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Opinion: Notes on Tampa 2016 — I mean, 2012

TAMPA, Fla. — New Jersey Gov. Chris Christie let the open secret of the Republican National Committee out in prime time Tuesday night, onstage before millions of American voters: The highly choreographed, controlled and unified GOP convention is also the competitive, sneaky, gossipy but not-at-all mysterious kickoff of the 2016 primary. Sure, Mitt Romney could win, which would put the next primary off until 2020, but for rising Republican stars it's time to get going.
 
Christie, given the enormous responsibility and honor of delivering the keynote speech the very day after the New York Post reported he refused to join Romney's ticket because he thought Romney would lose, gave what could largely be described as his own nominating speech. He arrived on stage clapping, as if for himself, and then began talking about himself and couldn't stop. The obligatory Romney mention came nearly at the end of the speech, and after spending a few paragraphs on the former Massachusetts governor and Rep. Paul Ryan (R-Wis.), Christie veered back to his call for leadership, guts and greatness, and then closed with a promise to fight for Mitt Romney and to stand up for him.
 

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Christie isn't the only Republican running for president now, just the least subtle. That he would forget his manners is not a shock — for the conservative hero this is something of a recurring problem. But it was bad form. Behind the scenes in Tampa, Republican presidential wannabes are moving from television interview to party to delegation meeting to speech and back again. It goes on day and night, scheduled by staff who know precisely where the contenders should be, what they should say, what connections they should forge and whom they should schmooze in order to best position themselves for a national run. Staff, friends and supporters of "the Republican bench" — Sen. Marco Rubio (Fla.), Louisiana Gov. Bobby Jindal, Wisconsin Gov. Scott Walker, Ryan and Christie — want each man not only to capitalize on his speaking time on stage, but to maximize his presence here where the nation's top Republicans and their givers are gathered together like fish in a barrel.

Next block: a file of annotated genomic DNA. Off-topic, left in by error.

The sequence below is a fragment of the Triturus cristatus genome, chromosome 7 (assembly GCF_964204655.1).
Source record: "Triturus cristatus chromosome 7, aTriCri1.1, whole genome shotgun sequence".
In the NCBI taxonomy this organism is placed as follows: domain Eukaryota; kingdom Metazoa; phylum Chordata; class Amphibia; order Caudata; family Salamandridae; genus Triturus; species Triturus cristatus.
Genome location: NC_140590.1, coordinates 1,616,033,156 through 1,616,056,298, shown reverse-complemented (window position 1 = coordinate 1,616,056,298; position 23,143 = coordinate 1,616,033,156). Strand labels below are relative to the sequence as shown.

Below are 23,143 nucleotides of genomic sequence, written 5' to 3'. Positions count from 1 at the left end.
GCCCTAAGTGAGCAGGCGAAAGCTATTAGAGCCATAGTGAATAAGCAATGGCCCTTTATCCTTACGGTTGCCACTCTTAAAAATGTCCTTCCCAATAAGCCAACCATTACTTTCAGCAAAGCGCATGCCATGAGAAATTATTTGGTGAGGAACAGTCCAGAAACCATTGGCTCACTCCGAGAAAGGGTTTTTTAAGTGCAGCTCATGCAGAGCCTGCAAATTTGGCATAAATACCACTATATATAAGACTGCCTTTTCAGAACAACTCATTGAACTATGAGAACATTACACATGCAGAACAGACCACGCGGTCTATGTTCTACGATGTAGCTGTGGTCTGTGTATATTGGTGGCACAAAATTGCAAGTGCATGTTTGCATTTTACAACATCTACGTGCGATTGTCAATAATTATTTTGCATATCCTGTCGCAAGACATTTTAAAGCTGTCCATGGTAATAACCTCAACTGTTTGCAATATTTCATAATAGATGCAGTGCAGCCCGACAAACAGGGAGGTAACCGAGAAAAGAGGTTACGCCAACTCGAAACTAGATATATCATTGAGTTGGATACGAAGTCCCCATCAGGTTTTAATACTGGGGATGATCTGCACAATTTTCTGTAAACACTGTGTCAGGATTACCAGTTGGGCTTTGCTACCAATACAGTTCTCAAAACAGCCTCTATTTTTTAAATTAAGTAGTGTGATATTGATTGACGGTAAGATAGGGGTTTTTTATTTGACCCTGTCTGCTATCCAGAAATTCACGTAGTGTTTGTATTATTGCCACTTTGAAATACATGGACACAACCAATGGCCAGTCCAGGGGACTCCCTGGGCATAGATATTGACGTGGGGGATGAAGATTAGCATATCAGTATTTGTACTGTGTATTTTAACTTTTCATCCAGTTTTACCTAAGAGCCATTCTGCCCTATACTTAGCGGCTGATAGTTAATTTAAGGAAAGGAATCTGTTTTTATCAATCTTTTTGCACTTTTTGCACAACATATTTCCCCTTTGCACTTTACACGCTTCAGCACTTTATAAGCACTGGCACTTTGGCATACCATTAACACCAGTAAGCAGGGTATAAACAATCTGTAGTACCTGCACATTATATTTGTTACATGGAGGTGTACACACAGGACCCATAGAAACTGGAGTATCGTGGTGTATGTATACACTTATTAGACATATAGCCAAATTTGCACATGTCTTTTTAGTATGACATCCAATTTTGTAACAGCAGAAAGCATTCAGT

Most Republicans have concluded that should Romney lose, Ryan would become the party's standard-bearer and likely take a lead if he ran for president. Rubio is the clear second in star power and will introduce Romney on Thursday night. Walker received the loudest applause of any speaker Tuesday and Jindal missed his opportunity entirely to reintroduce himself to the party and the country after his dismal State of the Union response of 2009, staying home to perform his duties as governor of Louisiana as it rides out Hurricane Isaac. All of them know that helping the team ultimately helps them, but Christie's speech put himself directly at odds with the humility and unity required of Republicans this week — especially those who want most to run.
 
In his speech he made clear that he has taken on the old ways, the third rail, the teachers unions and the naysayers in the Garden State — with impressive success. And Christie said his mother taught him it’s better to be respected than loved. He believes "we have become paralyzed by our desire to be loved." But what Christie is likely to learn in the process of trying to be president is that climbing the ladder isn't something that can be done alone. Being feared and respected might work in the governor’s mansion in Trenton, but in winning his party over faction by faction, leader by leader, coalition by coalition, Christie will need to be a team player and he will need a little love. 


Stoddard is an associate editor of The Hill.